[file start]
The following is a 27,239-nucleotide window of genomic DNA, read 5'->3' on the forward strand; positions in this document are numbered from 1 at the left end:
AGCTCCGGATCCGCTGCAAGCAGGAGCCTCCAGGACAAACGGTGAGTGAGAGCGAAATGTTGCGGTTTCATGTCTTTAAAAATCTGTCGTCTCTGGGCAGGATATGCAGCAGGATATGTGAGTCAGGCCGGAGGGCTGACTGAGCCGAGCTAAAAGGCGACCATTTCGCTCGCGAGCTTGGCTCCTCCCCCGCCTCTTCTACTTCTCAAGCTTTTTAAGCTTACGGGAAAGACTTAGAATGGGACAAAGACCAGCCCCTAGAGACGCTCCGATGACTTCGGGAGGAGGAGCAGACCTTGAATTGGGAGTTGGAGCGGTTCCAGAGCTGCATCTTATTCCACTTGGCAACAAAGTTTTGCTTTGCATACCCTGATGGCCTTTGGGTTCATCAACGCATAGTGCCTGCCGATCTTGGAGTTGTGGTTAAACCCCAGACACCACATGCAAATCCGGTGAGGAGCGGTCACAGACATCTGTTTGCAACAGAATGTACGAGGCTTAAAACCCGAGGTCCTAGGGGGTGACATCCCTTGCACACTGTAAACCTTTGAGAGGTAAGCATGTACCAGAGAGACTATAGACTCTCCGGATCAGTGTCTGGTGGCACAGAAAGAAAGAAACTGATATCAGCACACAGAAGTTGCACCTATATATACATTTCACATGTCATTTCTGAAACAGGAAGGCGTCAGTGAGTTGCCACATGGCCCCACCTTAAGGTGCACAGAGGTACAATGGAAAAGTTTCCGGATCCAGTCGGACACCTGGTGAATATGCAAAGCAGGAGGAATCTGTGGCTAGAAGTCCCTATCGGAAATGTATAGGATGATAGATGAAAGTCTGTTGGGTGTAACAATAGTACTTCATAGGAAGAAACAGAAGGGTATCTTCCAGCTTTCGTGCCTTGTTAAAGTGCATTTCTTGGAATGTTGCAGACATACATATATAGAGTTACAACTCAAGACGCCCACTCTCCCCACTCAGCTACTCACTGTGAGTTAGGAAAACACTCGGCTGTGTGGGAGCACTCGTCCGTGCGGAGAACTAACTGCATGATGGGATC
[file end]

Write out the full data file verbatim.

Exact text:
The following is a 27,239-nucleotide window of genomic DNA, read 5'->3' on the forward strand; positions in this document are numbered from 1 at the left end:
AGCTCCGGATCCGCTGCAAGCAGGAGCCTCCAGGACAAACGGTGAGTGAGAGCGAAATGTTGCGGTTTCATGTCTTTAAAAATCTGTCGTCTCTGGGCAGGATATGCAGCAGGATATGTGAGTCAGGCCGGAGGGCTGACTGAGCCGAGCTAAAAGGCGACCATTTCGCTCGCGAGCTTGGCTCCTCCCCCGCCTCTTCTACTTCTCAAGCTTTTTAAGCTTACGGGAAAGACTTAGAATGGGACAAAGACCAGCCCCTAGAGACGCTCCGATGACTTCGGGAGGAGGAGCAGACCTTGAATTGGGAGTTGGAGCGGTTCCAGAGCTGCATCTTATTCCACTTGGCAACAAAGTTTTGCTTTGCATACCCTGATGGCCTTTGGGTTCATCAACGCATAGTGCCTGCCGATCTTGGAGTTGTGGTTAAACCCCAGACACCACATGCAAATCCGGTGAGGAGCGGTCACAGACATCTGTTTGCAACAGAATGTACGAGGCTTAAAACCCGAGGTCCTAGGGGGTGACATCCCTTGCACACTGTAAACCTTTGAGAGGTAAGCATGTACCAGAGAGACTATAGACTCTCCGGATCAGTGTCTGGTGGCACAGAAAGAAAGAAACTGATATCAGCACACAGAAGTTGCACCTATATATACATTTCACATGTCATTTCTGAAACAGGAAGGCGTCAGTGAGTTGCCACATGGCCCCACCTTAAGGTGCACAGAGGTACAATGGAAAAGTTTCCGGATCCAGTCGGACACCTGGTGAATATGCAAAGCAGGAGGAATCTGTGGCTAGAAGTCCCTATCGGAAATGTATAGGATGATAGATGAAAGTCTGTTGGGTGTAACAATAGTACTTCATAGGAAGAAACAGAAGGGTATCTTCCAGCTTTCGTGCCTTGTTAAAGTGCATTTCTTGGAATGTTGCAGACATACATATATAGAGTTACAACTCAAGACGCCCACTCTCCCCACTCAGCTACTCACTGTGAGTTAGGAAAACACTCGGCTGTGTGGGAGCACTCGTCCGTGCGGAGAACTAACTGCATGATGGGATC